If his address is any indication, he’ll try to accomplish this by highlighting African American stories of redemption and self-determination that appeal both to America’s “benevolent nation” narrative and to the conservative strain in black America grounded in bootstrapping — the conviction that grit and ingenuity are enough to overcome racial discrimination and other obstacles to prosperity. The goal isn’t only, or even primarily, to chip away at Democrats’ advantage among black voters; it is to reassure white voters and depress black voters’ enthusiasm (and turnout) for the eventual Democratic nominee.
Trump’s appeal wasn’t subtle. Studies show that, along with health care, black Americans’ top concerns include education and the impact of racial discrimination on economic mobility. It’s no wonder, then, that the president took credit for the black (and Latino and Asian American) unemployment rate, both overall and for youth, and the black poverty rate, all of which he said had hit “the lowest levels in history.”
He called attention to the Opportunity Zones championed by Sen. Tim Scott (R-S.C.), spotlighting (and drawing a round of applause for) the Senate’s only black Republican. Then, pointing to black Army veteran Tony Rankins, who was seated in the House gallery, Trump told the nation how the program had helped Rankins overcome drug addiction, joblessness and homelessness through the dignity of work.
Focusing on education “to expand equal opportunity,” Trump said, his administration “achieved record and permanent funding” for historically black colleges and universities. And armed with the knowledge that black Americans favor school choice programs at higher rates than Democrats overall, he told the story of a black fourth-grader from Philadelphia — she and her mother were invited guests in the gallery — who he said was denied the opportunity to attend a better school. Trump blamed swing-state Pennsylvania’s Democratic governor, saying that the governor had “vetoed legislation to expand school choice to 50,000 children.” He then surprised the student with an “opportunity scholarship” — a euphemism for a public voucher — to attend the school of her choice.
He called attention to another high-achieving black student in the gallery who the president said dreams of joining the new Space Force. Then he noted that the boy was sitting next to his great-grandfather, Charles McGee, a member of the famed Tuskegee Airmen, who served honorably in combat despite rampant racial discrimination. And then Trump announced that he’d promoted the senior McGee to the rank of brigadier general and had “pinned the stars on his shoulders in the Oval Office” earlier that day.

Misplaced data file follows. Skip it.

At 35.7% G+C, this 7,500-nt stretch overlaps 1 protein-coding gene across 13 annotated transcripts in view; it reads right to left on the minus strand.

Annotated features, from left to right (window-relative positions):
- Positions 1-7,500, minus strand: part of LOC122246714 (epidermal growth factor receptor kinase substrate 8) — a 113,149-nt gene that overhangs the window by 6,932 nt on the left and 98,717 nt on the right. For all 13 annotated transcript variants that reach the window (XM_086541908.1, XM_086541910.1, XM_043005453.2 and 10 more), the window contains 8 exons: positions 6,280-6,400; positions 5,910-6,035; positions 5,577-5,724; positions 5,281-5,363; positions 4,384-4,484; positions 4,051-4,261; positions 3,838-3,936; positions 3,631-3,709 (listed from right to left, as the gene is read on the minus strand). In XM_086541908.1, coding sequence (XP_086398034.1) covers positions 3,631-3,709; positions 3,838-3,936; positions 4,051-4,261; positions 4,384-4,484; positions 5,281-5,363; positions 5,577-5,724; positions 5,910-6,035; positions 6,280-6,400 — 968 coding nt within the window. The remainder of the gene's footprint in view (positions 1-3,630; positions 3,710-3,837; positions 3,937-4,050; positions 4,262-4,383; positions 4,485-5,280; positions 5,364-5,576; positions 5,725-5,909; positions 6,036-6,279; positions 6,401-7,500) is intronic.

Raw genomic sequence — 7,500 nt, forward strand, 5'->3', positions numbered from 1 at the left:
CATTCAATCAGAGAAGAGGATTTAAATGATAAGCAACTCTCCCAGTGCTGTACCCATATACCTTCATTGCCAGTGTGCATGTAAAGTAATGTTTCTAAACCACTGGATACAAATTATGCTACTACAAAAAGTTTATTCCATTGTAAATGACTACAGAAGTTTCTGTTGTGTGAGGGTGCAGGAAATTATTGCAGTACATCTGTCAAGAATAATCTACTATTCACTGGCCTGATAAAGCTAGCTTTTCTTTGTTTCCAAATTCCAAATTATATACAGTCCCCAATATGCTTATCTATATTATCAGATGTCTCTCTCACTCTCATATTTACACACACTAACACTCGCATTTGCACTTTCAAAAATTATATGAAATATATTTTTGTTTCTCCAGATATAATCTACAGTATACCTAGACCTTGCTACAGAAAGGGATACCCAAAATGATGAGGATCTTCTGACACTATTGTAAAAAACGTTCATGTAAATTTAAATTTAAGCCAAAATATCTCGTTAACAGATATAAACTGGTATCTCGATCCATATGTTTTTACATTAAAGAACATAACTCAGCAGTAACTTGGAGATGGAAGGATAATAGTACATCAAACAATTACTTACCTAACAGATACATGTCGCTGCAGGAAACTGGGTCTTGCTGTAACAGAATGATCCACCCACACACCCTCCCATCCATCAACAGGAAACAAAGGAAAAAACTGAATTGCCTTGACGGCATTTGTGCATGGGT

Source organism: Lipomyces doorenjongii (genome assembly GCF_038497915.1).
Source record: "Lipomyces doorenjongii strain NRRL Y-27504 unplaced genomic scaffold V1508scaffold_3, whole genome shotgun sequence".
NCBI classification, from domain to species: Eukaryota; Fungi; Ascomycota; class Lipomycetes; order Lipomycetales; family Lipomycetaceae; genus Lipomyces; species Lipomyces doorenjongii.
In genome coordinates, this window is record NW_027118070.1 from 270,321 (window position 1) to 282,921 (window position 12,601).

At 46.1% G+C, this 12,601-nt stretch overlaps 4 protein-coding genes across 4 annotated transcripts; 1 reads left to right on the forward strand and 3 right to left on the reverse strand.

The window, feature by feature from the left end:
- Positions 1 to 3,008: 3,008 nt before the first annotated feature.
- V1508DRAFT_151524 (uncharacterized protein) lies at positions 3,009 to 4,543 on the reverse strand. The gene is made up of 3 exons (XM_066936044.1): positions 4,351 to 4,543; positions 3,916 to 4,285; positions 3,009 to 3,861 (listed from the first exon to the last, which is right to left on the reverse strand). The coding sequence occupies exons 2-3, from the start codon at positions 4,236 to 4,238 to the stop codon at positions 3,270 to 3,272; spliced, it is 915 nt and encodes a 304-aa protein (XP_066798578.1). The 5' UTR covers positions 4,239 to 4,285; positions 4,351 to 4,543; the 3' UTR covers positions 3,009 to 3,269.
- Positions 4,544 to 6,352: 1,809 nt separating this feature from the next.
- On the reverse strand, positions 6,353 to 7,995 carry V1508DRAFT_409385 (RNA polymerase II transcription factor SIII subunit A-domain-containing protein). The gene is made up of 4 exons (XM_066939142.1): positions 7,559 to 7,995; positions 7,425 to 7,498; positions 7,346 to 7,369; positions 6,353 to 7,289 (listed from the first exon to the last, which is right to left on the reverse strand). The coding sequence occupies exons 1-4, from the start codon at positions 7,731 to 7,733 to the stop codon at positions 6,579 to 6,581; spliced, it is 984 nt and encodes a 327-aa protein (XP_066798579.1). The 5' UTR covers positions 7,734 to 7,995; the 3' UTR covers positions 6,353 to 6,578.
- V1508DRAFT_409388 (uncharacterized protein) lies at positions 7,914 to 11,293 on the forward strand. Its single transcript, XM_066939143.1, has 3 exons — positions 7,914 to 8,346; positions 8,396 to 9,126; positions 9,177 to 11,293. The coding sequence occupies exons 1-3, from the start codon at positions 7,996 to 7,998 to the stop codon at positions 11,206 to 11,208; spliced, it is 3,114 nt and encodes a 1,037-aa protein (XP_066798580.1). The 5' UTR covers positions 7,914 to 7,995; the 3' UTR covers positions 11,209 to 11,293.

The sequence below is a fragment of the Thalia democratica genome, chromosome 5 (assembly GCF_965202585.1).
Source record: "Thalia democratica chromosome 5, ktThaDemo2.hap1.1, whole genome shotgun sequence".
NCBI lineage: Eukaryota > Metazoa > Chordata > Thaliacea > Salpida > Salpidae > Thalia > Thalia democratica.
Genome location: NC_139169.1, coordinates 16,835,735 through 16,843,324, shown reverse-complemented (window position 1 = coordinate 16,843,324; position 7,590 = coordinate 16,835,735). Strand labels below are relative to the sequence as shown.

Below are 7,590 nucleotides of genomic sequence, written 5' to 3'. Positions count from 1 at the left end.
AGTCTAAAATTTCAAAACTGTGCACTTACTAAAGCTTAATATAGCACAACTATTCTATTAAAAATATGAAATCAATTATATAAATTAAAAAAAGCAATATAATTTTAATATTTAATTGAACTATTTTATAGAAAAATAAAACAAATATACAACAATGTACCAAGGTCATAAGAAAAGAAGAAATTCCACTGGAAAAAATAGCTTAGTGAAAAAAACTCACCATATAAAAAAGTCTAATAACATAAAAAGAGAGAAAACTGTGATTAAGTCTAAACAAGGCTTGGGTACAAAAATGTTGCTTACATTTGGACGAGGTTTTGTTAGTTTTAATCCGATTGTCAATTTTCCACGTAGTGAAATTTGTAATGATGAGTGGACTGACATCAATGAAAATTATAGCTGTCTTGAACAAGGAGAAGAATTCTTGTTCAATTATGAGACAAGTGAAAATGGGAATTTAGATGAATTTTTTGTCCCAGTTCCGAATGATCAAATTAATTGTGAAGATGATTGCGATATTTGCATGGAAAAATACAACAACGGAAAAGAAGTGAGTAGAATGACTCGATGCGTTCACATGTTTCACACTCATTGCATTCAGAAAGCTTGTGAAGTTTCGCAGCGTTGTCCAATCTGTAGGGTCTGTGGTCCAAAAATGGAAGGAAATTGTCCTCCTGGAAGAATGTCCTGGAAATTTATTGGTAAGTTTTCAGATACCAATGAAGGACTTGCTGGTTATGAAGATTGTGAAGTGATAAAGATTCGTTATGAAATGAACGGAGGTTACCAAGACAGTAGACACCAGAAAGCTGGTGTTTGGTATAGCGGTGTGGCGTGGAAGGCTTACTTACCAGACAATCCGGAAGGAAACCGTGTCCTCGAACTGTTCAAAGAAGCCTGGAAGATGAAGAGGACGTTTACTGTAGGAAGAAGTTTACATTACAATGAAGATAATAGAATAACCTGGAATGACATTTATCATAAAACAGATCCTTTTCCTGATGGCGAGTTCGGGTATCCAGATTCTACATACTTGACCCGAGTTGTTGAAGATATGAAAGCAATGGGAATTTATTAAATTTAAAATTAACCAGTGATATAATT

In a moment foreshadowed by his Super Bowl campaign ad — featuring Alice Marie Johnson, a black woman whose federal prison sentence he commuted — Trump recounted his signing of the First Step Act, a prison reform statute that he accurately presented as a bipartisan win. Finally, as if fresh from a Black History Month seminar, there were Trump’s hat tips to Martin Luther King Jr., “the marchers at Selma,” Harriet Tubman and Frederick Douglass.
Reporting from the campaign trail suggests that, at events like the recent Black Voices for Trump rally in Atlanta, Trump is making an appeal to black men in particular.
In 2016, Trump bragged that as president, he’d do so much for black America that he’d get “95 percent” of the black vote in 2020. That’s not even close — but for Trump to win reelection, it doesn’t have to be.
Between 1968 and 2004, Republican presidential candidates averaged nearly 12 percent of the black vote. That’s four points more than Trump managed against Hillary Clinton. He underperformed every Republican presidential candidate in the past half-century who wasn’t running against Barack Obama. To win again, he need only return to the average in a relatively low-turnout election to counter black voters’ support for Democratic candidates. This probably means winning over more black men, perhaps something on the order of 1 in 6, and reducing black voters’ share of the electorate.
So Trump’s deployment of themes of heroic individualism and religion-inflected redemption is not accidental, as they get plenty of mileage in black America. A recent survey led by think tanks Third Way and the Joint Center for Political and Economic Studies showed that a majority of black Americans subscribe to the view that “most people can get ahead with hard work,” a finding that’s not surprising, considering that 67 percent of African Americans are moderate or conservative, according to Gallup. And black Americans continue to have the highest levels of religiosity in the country.
The president’s goal is not to upend African Americans’ overwhelming support for Democrats — there are clear reasons for it, none of which Trump can overcome in the short term. Rather, in a close contest, the goal is to shift the electorate just enough while hanging on to his core support. The State of the Union address provided a glimpse of how Trump intends to accomplish this. By employing rhetoric that recalls Richard Nixon’s “black capitalism” — defined in one of Nixon’s campaign ads as “black power in the best sense of the word. It’s the road that leads to black economic influence and black pride. It’s the key to the black man’s fight for equality” — Trump is hoping that just enough black voters will respond by supporting him or sitting out the election altogether. It remains to be seen if Trump’s pitch succeeds, and much of it hinges on whom Democrats nominate and if they mobilize black turnout.
For now, if the president’s address is an indication, the black electorate — a slice of it, anyway — figures to feature prominently in the Trump campaign’s strategy.